And here's to you, Miss Anne Bancroft...
By Michael J Roberts
'I don't believe in being fashionable. Try to be and you're usually out of date before you start.'
~ Jack Clayton
British director Jack Clayton had the world at his feet when he made The Pumpkin Eater in 1964. He’d worked his way up over two decades from Tea Boy to feature film director and was Oscar nominated with his first feature, Room At The Top, in 1959. The notoriously fussy Clayton followed up with The Innocents, a certified classic that failed to set the box office aflame but affirmed he was an artist of the first rank. He pulled together an A-list team for his third, a taut adaptation of Penelope Mortimer’s novel The Pumpkin Eater, by no less than Harold Pinter. It was delicately scored by French maestro Georges Delerue, shot by Oswald Morris with a touch of Nouvelle Vogue in the framing, and starred Anne Bancroft and Peter Finch.
Jo Armitage (Anne Bancroft) is a middle-class woman at a crossroads, pondering her place in a world where her worth is seemingly diminishing, even as her priapic husband Jake’s (Peter Finch) is rampant. Jo has previously found joy in being a mother and wife, but as she discovers the depths of her husband’s infidelities she spirals into an existential crisis. Jake is a screenwriter, working his way up the slippery showbiz ziggurat, trying to provide for his wife and ever-increasing children. The pair share a rollercoaster of emotions as they try to repair the damaged relationship with varying degrees of success.
Clayton opens on a middle-class cliché, a wide shot of a nice car parked in front of a nice London terrace, framed like a bank advertisement, but as we drill in via a series of camera movements, we can see an impossibly sad woman in the window, who has been there all along. The subtle Delerue score superbly complements the visuals and adds the right amount of pathos and mystery for what is to come. It is a low key, bravura opening from a director not in a hurry to cut away from the truth on show. It also establishes the central focus of the film, Anne Bancroft’s face and beguiling beauty, another kind of window that allows us access to Jo’s conflicted heart and mind.
Within the first few minutes Clayton allows Bancroft to effortlessly show the depth of Jo’s humanity, from depressed but doe-eyed and well-dressed, social prize to beaming earth mother of an indistinct number of young children. A flashback poses the immediate question of how she went from the earlier blissful state to the incongruous other, and Clayton shows the journey in vivisection. Jake moves quickly between bewitched and bothered and arrives at bewildered, where he seems to get stuck too often. It is only his continuing love for Jo, and hers for him, that keeps them both trying to work things out. Unfortunately, in this male dominated society, Jo is ‘managed’ by her ‘betters’ i.e., professional older men who know what’s best for her. In reality, that means at various points she’s subject to a stint in a sanatorium, psychotherapy and an abortion.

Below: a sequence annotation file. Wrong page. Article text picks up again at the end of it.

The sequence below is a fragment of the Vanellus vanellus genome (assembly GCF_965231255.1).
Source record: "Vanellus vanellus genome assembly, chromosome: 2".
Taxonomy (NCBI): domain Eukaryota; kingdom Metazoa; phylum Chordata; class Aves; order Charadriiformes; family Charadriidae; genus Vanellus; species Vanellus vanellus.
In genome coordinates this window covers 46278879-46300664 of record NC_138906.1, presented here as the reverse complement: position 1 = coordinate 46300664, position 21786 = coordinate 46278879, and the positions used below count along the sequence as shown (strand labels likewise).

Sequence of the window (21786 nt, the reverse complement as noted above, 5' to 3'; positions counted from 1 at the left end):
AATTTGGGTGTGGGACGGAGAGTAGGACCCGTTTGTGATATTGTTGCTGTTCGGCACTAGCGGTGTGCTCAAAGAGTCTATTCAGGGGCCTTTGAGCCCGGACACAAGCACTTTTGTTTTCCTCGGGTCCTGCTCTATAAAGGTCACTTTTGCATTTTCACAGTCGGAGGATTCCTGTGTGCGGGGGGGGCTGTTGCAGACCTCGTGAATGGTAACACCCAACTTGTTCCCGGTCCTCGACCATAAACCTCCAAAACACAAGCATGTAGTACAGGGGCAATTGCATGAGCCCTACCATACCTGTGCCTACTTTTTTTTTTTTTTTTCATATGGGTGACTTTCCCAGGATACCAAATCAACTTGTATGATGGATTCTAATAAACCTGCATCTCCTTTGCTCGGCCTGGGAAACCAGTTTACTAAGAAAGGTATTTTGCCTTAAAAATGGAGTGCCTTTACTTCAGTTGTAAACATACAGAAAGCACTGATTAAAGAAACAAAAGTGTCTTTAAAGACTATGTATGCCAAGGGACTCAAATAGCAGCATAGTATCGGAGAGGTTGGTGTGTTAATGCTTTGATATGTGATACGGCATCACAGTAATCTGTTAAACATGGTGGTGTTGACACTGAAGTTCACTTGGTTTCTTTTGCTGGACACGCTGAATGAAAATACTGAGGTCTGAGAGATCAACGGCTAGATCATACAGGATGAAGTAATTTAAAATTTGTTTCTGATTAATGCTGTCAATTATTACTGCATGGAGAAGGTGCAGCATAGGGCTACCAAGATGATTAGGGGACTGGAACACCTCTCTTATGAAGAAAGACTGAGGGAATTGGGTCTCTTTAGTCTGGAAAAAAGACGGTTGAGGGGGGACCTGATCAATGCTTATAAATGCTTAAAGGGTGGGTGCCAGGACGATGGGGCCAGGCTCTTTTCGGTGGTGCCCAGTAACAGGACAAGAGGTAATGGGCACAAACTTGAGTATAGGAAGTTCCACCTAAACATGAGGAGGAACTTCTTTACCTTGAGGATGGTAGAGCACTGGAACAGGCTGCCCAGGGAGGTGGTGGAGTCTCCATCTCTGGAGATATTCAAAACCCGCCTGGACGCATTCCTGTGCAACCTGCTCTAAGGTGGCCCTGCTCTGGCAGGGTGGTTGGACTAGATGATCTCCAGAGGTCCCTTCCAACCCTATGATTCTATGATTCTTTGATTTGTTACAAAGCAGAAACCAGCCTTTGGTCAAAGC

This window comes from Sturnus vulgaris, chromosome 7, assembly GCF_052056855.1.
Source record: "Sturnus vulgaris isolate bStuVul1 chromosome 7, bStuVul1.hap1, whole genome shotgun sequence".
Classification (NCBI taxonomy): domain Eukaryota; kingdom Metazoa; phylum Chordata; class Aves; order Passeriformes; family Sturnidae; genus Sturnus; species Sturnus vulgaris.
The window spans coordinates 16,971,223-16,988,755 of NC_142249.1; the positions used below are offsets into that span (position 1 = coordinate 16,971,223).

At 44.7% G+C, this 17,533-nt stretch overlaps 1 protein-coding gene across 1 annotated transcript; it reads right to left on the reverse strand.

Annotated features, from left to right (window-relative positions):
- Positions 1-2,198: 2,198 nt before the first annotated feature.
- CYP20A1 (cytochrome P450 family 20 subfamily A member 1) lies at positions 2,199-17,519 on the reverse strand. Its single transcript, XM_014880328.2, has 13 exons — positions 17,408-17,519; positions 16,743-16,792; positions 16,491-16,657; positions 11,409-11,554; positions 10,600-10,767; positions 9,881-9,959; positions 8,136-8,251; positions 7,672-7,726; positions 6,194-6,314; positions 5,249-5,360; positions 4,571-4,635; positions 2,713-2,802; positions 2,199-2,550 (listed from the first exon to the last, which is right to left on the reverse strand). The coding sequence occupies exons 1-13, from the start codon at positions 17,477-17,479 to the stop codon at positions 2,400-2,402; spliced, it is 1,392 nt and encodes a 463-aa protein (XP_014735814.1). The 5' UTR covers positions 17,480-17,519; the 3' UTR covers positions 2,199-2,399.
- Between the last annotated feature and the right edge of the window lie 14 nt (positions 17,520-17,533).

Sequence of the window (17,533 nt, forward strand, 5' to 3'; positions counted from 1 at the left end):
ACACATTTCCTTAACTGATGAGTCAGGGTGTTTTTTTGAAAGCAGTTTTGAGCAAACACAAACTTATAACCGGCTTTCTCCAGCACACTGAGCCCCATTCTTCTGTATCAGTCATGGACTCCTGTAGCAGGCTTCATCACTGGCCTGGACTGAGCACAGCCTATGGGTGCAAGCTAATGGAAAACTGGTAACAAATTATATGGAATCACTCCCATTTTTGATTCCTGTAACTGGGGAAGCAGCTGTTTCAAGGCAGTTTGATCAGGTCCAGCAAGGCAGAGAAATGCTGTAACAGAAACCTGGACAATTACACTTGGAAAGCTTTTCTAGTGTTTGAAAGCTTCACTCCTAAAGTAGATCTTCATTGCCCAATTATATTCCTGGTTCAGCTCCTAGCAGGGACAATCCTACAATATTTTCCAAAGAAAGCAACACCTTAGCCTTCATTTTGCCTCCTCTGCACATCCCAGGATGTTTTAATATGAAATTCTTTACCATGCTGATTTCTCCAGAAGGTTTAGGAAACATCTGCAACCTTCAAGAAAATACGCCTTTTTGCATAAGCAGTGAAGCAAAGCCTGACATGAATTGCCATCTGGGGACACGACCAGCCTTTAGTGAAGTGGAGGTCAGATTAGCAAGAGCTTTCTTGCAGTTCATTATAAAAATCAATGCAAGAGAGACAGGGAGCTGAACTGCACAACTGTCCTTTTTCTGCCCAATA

The film is something of a sombre tone poem of a marriage under duress, and the strains placed on a woman in a patriarchal, pre-contraceptive pill society. The dilemma may seem quaint in an era where western women largely have control over their reproduction choices and 3rd Wave Feminism has made many hard-won gains against the patriarchy. The men in Jo’s life, in trying to get to terms with her ‘condition’ put it down to her constantly getting pregnant - ‘All she wants to do is sit in a corner and give birth’ is Jake’s cloth-eared lament. The irony that they’ve created a culture where women indicate their worth by desirability, where good grooming and maintenance is essential (and an industry), and then they signify success by wedding rings, children and good housekeeping. Jo interacts with the beauty business in a startling scene where she sits next to a woman who recognises her from a magazine article. The slightly unhinged woman is deathlessly played by Yootha Booth, and to those of us who remember her as Mildred in George and Mildred, the naff brit sitcom from the 1970s, it comes as a delightful shock. Clayton then holds on Bancroft’s pained reaction until he has, with her beautiful face in close up, conjured an unforgettable image of pain and confusion that evokes a Kabuki stick mask face under a hair dryer. It is a devastating moment.